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Peasants, tired of beingnothing more than manual laborers, are discovered by the Guatemalan army. After the army destroys their village, a brother and sister, decide they must flee el Norte. After receiving help from friends and advice from a veteran immigrant on strategies for traveling, they make their way to Los Angeles.Written by
Ed Cannon <email@example.com>
The immigration office scene was shot in an actual immigration office in California. David Villalpando and Zaide Silvia Gutiérrez were legitimately anxious while filming this scene, because they did not have official working papers that would have permitted them to work legally in the United States and were only carrying travel visas. Fortunately, none of the actual immigration officers second-guessed. See more »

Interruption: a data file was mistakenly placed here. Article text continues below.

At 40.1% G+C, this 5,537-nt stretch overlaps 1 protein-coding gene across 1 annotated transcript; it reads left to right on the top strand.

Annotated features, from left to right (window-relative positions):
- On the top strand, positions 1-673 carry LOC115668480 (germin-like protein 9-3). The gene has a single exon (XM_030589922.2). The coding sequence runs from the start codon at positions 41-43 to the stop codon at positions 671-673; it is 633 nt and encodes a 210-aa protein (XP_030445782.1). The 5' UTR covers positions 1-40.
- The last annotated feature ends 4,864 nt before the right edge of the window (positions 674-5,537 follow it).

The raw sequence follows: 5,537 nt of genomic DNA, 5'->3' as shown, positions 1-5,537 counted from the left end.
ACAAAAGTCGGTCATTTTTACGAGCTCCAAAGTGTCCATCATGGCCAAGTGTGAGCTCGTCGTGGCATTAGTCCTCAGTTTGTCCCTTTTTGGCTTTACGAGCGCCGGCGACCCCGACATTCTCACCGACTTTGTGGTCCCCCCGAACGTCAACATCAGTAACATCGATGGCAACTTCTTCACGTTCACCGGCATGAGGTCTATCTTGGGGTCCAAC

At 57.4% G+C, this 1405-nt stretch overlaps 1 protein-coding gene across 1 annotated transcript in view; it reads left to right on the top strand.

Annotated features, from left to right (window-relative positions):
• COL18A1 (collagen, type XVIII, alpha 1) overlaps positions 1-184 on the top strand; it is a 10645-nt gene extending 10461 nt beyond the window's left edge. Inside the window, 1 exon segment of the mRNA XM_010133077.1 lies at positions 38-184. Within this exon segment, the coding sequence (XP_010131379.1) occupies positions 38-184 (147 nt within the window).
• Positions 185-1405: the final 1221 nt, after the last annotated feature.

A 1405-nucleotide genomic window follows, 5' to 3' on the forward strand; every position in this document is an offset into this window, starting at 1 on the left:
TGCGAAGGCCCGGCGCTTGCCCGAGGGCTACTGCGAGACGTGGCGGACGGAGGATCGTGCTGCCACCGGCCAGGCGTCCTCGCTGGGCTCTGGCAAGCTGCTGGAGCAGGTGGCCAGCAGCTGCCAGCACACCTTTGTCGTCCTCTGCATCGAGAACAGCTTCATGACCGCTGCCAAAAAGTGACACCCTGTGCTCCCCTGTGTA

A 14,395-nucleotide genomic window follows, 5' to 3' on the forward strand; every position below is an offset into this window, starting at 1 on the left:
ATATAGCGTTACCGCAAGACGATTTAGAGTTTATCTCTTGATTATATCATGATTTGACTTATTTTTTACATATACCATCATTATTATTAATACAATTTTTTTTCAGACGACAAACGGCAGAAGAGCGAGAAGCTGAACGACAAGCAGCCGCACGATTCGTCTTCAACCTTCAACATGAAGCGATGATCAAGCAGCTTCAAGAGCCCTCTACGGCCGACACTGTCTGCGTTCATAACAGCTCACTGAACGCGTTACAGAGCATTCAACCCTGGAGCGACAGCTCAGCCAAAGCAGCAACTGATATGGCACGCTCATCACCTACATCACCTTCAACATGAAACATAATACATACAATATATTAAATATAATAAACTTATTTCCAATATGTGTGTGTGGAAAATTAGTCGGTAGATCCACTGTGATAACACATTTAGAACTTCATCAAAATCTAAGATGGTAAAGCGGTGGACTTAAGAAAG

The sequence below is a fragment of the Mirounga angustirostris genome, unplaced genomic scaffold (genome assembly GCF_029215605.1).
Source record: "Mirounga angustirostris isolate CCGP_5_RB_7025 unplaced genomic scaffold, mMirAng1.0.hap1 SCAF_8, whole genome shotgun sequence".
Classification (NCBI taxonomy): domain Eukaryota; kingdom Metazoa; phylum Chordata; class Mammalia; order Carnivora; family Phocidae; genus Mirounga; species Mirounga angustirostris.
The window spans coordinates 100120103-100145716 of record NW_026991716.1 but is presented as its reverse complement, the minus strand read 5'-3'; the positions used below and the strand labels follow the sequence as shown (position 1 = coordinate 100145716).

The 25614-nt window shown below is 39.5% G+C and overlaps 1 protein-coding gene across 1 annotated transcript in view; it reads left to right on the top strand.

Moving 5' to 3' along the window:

When Enrique sees that Rosa has died, for a couple seconds we still see her breathing. See more »
I saw El Norte (The North) some years ago when my then girlfriend (whose father was from Mexico) rented the video and made me watch it. I'm glad she did. It covers the very basic quest story of a brother and a sister who flee Guatemala (where the indigenous population was being exterminated) through Mexico to try and find a new life in the US. Along the way they encounter all the setbacks you would imagine, including a few you don't expect. This is a serious and dramatic film that is also not afraid to find the humor that can still occur in the midst of deep struggle.
I understand that this movie was made on a shoestring and at times it shows. But the story and the acting more than carry the day. Its creative team (Gregory Nava and his wife Anna Thomas) are also responsible for the movies Selena and Mi Familia (among others), both excellent films. I think that the real history of most people living on the earth, who live ordinary lives and struggle against sometimes oppressive forces outside their control, has largely gone unwritten. In its own small way, this movie begins to make up the deficit.
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